Ok, but kind of boring. Also, the ending seemed to be a bit dragged out. The cops had solved the crimes but the book still went on and it just seemed like the authors had tacked an extra bit on the end just for the sake of it.I don't think I'll be bothering to read the other books in this series.
  • (4/5)
    The team at Monkeewrench have turned from a game focusing on catching a serial killer to developing a software machine that will help the police sort through the host of information available on the web to come up with the clues that will lead to resolutions. After a number of cold cases, their expertise is needed when a number of senior citizens is murdered in the same neighborhood. This means more encounters with the quirky Monkeewrench team and snarky dialogue on the police force. Still enjoying this very much.
  • (4/5)
    Three elderly Jewish people in the same small town are murdered within days of each other. Who would have wanted them dead?I like these books. They are fun and the characters well written. I have to admit that I have trouble telling the two detectives apart, but I love the Monkeewrench team.
  • (5/5)
    This book had a lot of really good twists and ups and downs that carried you through the story there are a lot of things that were funny and sad and scary is a really good book to listen to
  • (4/5)
    I received a copy as a giveaway from Goodreads. Some parts of the story would have made more sense if I had read the first book, but it is still a well-written novel for anyone interested in crime mysteries.
  • (4/5)
    I did not like Live Bait nearly as much as the other books in the Monkeewrench series. There just seemed to be something lacking. Perhaps it was partly because Live Bait features Detectives Magozzi and Rolseth and the Monkeewrench crew is only marginally involved in the action. As much as I like the detectives, I think that Grace, Annie, Harley and Roadrunner are what make these books interesting.
  • (4/5)
    I have read mediocre or sorse reviews of this writing team. But I just don't agree. Could be that I am reading purely for pleasure and I just read what I like and not to be critical. Could be that I have yet to read one of the books in this series that some didn't like. I really like their style and I liked this book. I will look for more in this series.
  • (4/5)
    When their vehicle breaks down, the Monkeewrench women find themselves stranded in a small Wisconsin town where every living thing has mysteriously vanished. The perfect combination of a suspenseful plot and quirky characters. Third in a series. Highly recommend.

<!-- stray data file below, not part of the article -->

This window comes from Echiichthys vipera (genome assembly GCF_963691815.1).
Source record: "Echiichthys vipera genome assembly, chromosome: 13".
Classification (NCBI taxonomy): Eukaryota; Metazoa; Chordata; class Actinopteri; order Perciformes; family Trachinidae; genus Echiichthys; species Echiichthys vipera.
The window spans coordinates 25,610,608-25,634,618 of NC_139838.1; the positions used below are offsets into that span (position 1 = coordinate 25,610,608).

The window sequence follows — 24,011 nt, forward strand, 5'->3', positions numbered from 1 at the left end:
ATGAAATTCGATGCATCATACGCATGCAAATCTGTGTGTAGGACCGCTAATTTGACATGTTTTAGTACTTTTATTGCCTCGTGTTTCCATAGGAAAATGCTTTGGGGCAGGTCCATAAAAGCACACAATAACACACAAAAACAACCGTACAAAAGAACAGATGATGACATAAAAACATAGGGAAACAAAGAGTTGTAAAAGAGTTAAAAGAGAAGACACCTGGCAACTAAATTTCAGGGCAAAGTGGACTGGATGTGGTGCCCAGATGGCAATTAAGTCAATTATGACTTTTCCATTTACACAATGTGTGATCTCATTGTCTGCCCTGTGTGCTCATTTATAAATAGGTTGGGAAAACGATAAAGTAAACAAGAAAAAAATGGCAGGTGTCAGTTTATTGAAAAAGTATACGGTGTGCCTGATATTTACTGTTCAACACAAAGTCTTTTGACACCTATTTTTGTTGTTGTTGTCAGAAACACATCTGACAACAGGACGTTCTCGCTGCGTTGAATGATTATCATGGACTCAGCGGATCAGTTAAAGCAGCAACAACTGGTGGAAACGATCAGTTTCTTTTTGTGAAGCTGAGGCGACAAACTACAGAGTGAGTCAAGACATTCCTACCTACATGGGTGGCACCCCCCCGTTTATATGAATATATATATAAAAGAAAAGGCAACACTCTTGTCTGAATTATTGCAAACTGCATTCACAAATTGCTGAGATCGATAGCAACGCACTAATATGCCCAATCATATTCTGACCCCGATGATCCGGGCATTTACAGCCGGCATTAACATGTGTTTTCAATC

• (5/5)
    LIVE BAIT is the second in the Monkeewrench series featuring detectives Leo Magozzi and Gino Rolseth. Someone is killing senior citizens yet the only link is the concentration camp tattoos found on the victims. The death of Morey Gilbert is the most puzzling of all because everyone loved him and didn’t believe he had an enemy in the world. But he has an estranged son, a son-in-law still grieving after the death of his wife and on the verge of suicide, and a wife who not only moved the victim before the police arrived, but also bathed and re-dressed him. Her lack of remorse makes Gino suspicious. Grace MacBride is part of a four member computer geek squad who crunches data which helps out the Minneapolis police department. Although her expertise isn’t used as much in this installment, it is the banter between Leo and Gino, and Leo and Grace that is as enjoyable as the investigation itself.
  • (4/5)
    I'd actually forgotten about P.J. Tracy's first book, Monkeewrench, until I was browsing in the bookstore and came upon this sequel. While Monkeewrench focused more on computer genius Grace MacBride and her team, Live Bait features homicide detective Leo Magozzi and his co-workers. A homicide lull is broken by several deceased senior citizens who appear to be pillars of the community, or at least nice people. The detectives are at a loss so they feed information to Grace who is helping police across the country solve cold cases with a new computer program that looks for missing links. A combination of technology and good old-fashioned detective work helps crack the case. The novel blends excellent plotting, multi-dimensional (but too numerous!) characters, clever dialog, and a puzzling mystery. Very enjoyable.